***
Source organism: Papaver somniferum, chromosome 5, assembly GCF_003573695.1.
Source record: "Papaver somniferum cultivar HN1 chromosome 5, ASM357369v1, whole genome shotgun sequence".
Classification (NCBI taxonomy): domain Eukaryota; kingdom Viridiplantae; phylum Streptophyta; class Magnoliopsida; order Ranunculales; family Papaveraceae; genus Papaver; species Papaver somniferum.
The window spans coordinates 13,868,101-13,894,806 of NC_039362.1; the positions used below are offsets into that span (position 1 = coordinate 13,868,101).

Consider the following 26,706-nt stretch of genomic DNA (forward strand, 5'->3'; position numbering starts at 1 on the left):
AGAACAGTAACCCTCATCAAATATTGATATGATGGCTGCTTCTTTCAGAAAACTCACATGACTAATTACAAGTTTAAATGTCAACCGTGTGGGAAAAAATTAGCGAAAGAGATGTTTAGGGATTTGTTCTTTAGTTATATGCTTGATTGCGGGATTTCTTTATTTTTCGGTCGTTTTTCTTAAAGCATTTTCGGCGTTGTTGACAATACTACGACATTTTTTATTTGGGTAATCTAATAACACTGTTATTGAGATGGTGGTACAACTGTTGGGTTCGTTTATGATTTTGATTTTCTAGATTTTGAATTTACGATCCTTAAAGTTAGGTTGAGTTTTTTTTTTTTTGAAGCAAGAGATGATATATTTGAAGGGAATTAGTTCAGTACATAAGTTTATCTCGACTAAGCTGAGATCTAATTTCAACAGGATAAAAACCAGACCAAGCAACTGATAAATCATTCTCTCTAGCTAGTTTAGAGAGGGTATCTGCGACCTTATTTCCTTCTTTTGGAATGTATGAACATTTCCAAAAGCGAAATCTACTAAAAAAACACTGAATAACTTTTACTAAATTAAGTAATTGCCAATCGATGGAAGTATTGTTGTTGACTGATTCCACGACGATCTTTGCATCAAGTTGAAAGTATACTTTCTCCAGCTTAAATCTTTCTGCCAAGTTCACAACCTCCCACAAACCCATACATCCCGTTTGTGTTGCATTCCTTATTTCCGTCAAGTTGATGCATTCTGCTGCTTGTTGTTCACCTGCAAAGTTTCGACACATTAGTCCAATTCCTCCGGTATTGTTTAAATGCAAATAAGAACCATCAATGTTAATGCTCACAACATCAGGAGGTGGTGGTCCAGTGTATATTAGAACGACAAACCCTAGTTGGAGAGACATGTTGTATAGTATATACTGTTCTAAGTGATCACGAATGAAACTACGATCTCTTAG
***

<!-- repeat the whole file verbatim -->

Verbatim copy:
Source organism: Papaver somniferum, chromosome 5, assembly GCF_003573695.1.
Source record: "Papaver somniferum cultivar HN1 chromosome 5, ASM357369v1, whole genome shotgun sequence".
Classification (NCBI taxonomy): domain Eukaryota; kingdom Viridiplantae; phylum Streptophyta; class Magnoliopsida; order Ranunculales; family Papaveraceae; genus Papaver; species Papaver somniferum.
The window spans coordinates 13,868,101-13,894,806 of NC_039362.1; the positions used below are offsets into that span (position 1 = coordinate 13,868,101).

Consider the following 26,706-nt stretch of genomic DNA (forward strand, 5'->3'; position numbering starts at 1 on the left):
AGAACAGTAACCCTCATCAAATATTGATATGATGGCTGCTTCTTTCAGAAAACTCACATGACTAATTACAAGTTTAAATGTCAACCGTGTGGGAAAAAATTAGCGAAAGAGATGTTTAGGGATTTGTTCTTTAGTTATATGCTTGATTGCGGGATTTCTTTATTTTTCGGTCGTTTTTCTTAAAGCATTTTCGGCGTTGTTGACAATACTACGACATTTTTTATTTGGGTAATCTAATAACACTGTTATTGAGATGGTGGTACAACTGTTGGGTTCGTTTATGATTTTGATTTTCTAGATTTTGAATTTACGATCCTTAAAGTTAGGTTGAGTTTTTTTTTTTTTGAAGCAAGAGATGATATATTTGAAGGGAATTAGTTCAGTACATAAGTTTATCTCGACTAAGCTGAGATCTAATTTCAACAGGATAAAAACCAGACCAAGCAACTGATAAATCATTCTCTCTAGCTAGTTTAGAGAGGGTATCTGCGACCTTATTTCCTTCTTTTGGAATGTATGAACATTTCCAAAAGCGAAATCTACTAAAAAAACACTGAATAACTTTTACTAAATTAAGTAATTGCCAATCGATGGAAGTATTGTTGTTGACTGATTCCACGACGATCTTTGCATCAAGTTGAAAGTATACTTTCTCCAGCTTAAATCTTTCTGCCAAGTTCACAACCTCCCACAAACCCATACATCCCGTTTGTGTTGCATTCCTTATTTCCGTCAAGTTGATGCATTCTGCTGCTTGTTGTTCACCTGCAAAGTTTCGACACATTAGTCCAATTCCTCCGGTATTGTTTAAATGCAAATAAGAACCATCAATGTTAATGCTCACAACATCAGGAGGTGGTGGTCCAGTGTATATTAGAACGACAAACCCTAGTTGGAGAGACATGTTGTATAGTATATACTGTTCTAAGTGATCACGAATGAAACTACGATCTCTTAG